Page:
Why? The defense doesn’t have enough talent in the secondary, the interior defensive line or the inside linebacker corps. That’s not on Norton or Pagano.

Pagano can’t do a thing about an offense struggling mightily to catch passes, block consistently and let plays develop downfield.

The Raiders have some major talent problems, with rush and coverage rarely working together as desired. That, and some uninspired schematics, have produced awful statistics.

The Raiders don’t have an interception, and are the first team to go 10 games without a pick. They’re on track to have the second-worst opposing completion percentage (72.3) and passer rating (113.3) in NFL history, per the Associated Press.

They’re also last in sacks for the second straight year, with just 14 this season despite having reigning defensive player of the year Khalil Mack.

They're thin because last year's second and third round picks, Jihad Ward and Shilique Calhoun aren't contributing. This year's draft class had to make an immediate impact, but Gareon Conley played two games, Obi Melifonwu spent eight games on IR and Eddie Vanderdoes as underwhelmed after a promising start.

Highly paid free agents haven't performed well enough, and many could be shown the door.

It’s possible roughly half of the starting lineup doesn’t return next season, with Sean Smith, Reggie Nelson, Bruce Irvin and NaVorro Bowman likely out the door as free agents or roster cuts.

In sum, this isn’t all Norton’s fault.

He was, however, the easiest cut. You can’t fire players en masse during the year, and Pagano was an easy replacement without disrupting the position coaches. Pagano has extensive experience calling plays. He was the then-San Diego Chargers’ defensive coordinator from 2012-16.

Norton wasn’t an innovative play caller. He was passed over for coordinator jobs while serving as Seattle’s linebackers coach, after Gus Bradley and Dan Quinn were hired as head coaches. Del Rio, who played with Norton in Dallas back from 1989-91, hired Norton shortly after being hired by the Raiders.

The Raiders' defense has never been good under Norton/Del Rio, and Norton was on a hot seat most of last season. It was surprising when Pagano was hired that Norton was retained and allowed to continue despite underwhelming performance.

Norton was immensely popular in the locker room, especially with members of the front seven. Mack and Irvin in particular were Norton guys. Norton and Irvin go way back to Irvin’s Seattle days, where the coach helped the player get and stay on the right path.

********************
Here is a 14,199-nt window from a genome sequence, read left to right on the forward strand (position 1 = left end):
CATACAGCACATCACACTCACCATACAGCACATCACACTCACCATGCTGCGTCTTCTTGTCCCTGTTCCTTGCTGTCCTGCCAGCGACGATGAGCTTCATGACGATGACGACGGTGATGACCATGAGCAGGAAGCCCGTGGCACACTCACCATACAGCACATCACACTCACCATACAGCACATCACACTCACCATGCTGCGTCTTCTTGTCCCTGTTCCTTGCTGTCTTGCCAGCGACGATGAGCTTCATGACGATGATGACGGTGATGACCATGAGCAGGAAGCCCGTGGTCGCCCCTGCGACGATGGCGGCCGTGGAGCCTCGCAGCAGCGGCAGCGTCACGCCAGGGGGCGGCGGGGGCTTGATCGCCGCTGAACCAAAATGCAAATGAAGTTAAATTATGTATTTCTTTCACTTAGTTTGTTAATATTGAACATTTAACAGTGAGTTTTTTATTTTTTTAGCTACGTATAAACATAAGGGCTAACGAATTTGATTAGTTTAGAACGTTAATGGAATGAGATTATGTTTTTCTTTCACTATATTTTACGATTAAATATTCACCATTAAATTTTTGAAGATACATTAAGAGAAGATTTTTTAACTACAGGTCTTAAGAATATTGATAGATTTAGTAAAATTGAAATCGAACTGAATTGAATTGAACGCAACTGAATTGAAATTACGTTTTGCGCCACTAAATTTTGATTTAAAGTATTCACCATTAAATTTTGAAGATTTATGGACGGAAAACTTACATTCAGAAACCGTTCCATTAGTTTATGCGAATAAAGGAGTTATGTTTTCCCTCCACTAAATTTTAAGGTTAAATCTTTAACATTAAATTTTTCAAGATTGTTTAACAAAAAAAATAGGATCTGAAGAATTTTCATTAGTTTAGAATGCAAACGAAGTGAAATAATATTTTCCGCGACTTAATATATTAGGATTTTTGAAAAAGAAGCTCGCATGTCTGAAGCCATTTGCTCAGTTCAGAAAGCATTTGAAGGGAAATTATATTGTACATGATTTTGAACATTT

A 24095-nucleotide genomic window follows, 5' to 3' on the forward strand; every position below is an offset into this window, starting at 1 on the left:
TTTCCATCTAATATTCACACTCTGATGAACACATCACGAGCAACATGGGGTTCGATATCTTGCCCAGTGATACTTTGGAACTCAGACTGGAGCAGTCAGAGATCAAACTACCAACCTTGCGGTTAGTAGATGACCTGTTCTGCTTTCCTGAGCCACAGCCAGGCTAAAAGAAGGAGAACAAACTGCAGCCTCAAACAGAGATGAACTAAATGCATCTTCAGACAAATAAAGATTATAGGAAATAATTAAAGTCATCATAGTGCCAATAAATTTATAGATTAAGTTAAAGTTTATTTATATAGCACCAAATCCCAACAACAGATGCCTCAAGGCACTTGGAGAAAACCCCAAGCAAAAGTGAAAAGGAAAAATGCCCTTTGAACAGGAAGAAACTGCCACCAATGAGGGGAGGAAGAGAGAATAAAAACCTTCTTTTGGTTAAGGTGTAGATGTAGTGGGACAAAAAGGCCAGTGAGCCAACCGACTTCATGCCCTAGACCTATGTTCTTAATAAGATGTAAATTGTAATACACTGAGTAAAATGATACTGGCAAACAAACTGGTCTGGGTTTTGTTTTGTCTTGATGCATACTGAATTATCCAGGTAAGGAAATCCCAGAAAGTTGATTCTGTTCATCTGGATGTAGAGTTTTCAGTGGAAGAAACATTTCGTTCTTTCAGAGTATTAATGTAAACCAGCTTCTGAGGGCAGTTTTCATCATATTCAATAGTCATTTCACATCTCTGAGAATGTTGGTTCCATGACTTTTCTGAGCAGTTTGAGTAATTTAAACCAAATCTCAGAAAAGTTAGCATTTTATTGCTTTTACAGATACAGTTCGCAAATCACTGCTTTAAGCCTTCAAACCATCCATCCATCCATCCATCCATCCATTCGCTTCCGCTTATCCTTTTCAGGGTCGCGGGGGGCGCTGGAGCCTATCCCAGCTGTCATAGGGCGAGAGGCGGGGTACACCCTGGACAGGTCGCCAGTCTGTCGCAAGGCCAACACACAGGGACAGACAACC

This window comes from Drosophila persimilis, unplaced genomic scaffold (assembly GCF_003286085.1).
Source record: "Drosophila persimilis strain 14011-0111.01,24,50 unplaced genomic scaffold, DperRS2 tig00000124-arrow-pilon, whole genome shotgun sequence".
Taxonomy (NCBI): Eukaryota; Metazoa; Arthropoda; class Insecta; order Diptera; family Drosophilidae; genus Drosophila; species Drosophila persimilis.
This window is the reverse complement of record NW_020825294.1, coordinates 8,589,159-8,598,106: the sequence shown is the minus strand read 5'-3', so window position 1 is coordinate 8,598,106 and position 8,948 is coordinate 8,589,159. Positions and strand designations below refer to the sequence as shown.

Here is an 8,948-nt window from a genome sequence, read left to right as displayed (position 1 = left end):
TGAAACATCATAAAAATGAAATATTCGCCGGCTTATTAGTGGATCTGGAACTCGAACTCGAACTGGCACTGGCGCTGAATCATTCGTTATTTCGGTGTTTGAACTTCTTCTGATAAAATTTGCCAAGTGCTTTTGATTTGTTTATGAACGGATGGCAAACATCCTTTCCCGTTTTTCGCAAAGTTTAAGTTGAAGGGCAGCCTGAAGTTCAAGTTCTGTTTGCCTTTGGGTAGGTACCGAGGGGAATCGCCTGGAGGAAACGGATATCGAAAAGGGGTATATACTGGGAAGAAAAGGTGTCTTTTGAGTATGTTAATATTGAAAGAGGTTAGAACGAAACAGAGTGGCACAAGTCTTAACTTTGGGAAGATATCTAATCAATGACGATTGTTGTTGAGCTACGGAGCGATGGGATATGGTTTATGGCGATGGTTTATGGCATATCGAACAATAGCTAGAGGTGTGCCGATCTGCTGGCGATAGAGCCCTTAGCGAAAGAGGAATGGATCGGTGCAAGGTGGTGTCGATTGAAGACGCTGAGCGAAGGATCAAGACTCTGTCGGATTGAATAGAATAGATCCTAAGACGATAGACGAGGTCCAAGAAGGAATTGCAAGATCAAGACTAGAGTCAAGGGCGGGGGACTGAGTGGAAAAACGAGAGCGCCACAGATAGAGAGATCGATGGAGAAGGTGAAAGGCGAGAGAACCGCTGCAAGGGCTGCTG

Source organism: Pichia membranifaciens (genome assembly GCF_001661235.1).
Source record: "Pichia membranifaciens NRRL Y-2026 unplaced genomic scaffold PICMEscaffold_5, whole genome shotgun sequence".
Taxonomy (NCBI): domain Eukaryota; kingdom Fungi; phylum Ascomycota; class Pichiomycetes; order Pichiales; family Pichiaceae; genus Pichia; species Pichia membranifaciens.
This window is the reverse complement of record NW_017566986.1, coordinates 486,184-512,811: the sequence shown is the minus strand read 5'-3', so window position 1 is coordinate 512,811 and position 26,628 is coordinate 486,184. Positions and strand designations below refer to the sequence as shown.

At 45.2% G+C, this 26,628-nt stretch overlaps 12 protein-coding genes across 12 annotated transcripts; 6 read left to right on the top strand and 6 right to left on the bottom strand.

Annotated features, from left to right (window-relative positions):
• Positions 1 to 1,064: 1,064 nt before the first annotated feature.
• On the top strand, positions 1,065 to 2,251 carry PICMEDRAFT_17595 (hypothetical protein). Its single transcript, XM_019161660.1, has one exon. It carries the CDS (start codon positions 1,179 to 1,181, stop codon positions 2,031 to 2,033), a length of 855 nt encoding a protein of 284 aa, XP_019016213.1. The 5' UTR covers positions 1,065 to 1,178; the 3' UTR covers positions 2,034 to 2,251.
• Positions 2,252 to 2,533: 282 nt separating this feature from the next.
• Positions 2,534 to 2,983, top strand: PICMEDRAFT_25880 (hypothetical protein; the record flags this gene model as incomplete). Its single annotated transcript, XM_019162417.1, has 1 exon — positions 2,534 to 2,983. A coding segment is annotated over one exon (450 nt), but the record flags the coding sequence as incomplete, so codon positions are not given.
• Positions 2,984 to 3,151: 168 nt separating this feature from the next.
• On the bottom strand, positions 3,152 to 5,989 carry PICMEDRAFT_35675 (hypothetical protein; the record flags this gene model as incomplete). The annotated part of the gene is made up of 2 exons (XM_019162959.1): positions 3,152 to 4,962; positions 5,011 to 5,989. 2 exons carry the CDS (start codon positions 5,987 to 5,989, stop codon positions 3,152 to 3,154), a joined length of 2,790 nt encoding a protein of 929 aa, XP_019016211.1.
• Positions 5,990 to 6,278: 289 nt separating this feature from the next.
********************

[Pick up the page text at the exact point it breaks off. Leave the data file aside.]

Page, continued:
That’s why this firing was deeply felt on Tuesday. The players were told in an afternoon meeting, following a walk-through focused on corrections from Sunday’s New England loss.

"The axe came down on everybody," free safety Reggie Nelson said. "Everybody felt it in this building. Players, we love Norton, regardless. Unfortunately, the production wasn't a high standard this year and it's a production league. He's not playing. We are.”

The Raiders are 4-6, and can’t afford to lose many more games. They might need to be perfect down the stretch to avoid a messy tiebreaker situation. That’s a tough ask for a team that’s been woefully inconsistent on both sides. This team was always expected to shoot for the middle defensively and have a potentially great offense score points by the bushel.

The offense has been most disappointing, performing far below its pay grade and talent level. There was no movement on that side of the ball. The Raiders hope, with fingers firmly crossed, this defensive change provide the spark necessary to create turnovers and quarterback pressure than has been lacking in a disastrous season to this point.

Raiders fire defensive coordinator Ken Norton Jr.

Raiders fire defensive coordinator Ken Norton Jr.

Ken Norton Jr.'s time with the Raiders is up.

With the team underperforming, Oakland has fired Norton as the defensive coordinator, the team announced Tuesday afternoon. John Pagano will handle the play calling duties when the Raiders take on the Broncos this Sunday.

Head coach Jack Del Rio issued the following statement regarding the news:

“After careful thought, I have made a difficult decision to part ways with Ken Norton, Jr. as defensive coordinator. I have the utmost respect for Ken as a person and as a coach, but I feel that moving John Pagano into the play-calling role will best utilize his wealth of experience. I appreciate Ken’s passion and commitment to the Raiders since coming aboard and wish him the best going forward.”

The Raiders defense under Norton this season ranks 26th in the NFL in yards allow per game (367.0), is allowing 24.7 points per game and has yet to record an interception through 10 games.

"We played under our talent level. Those things come with consequences," defensive lineman Justin Ellis told reporters shortly after the news broke.

"The axe fell on all of us. We love Coach Norton. We didn’t want to see this happen," safety Reggie Nelson said.

Norton joined Del Rio's staff prior to the 2015 season.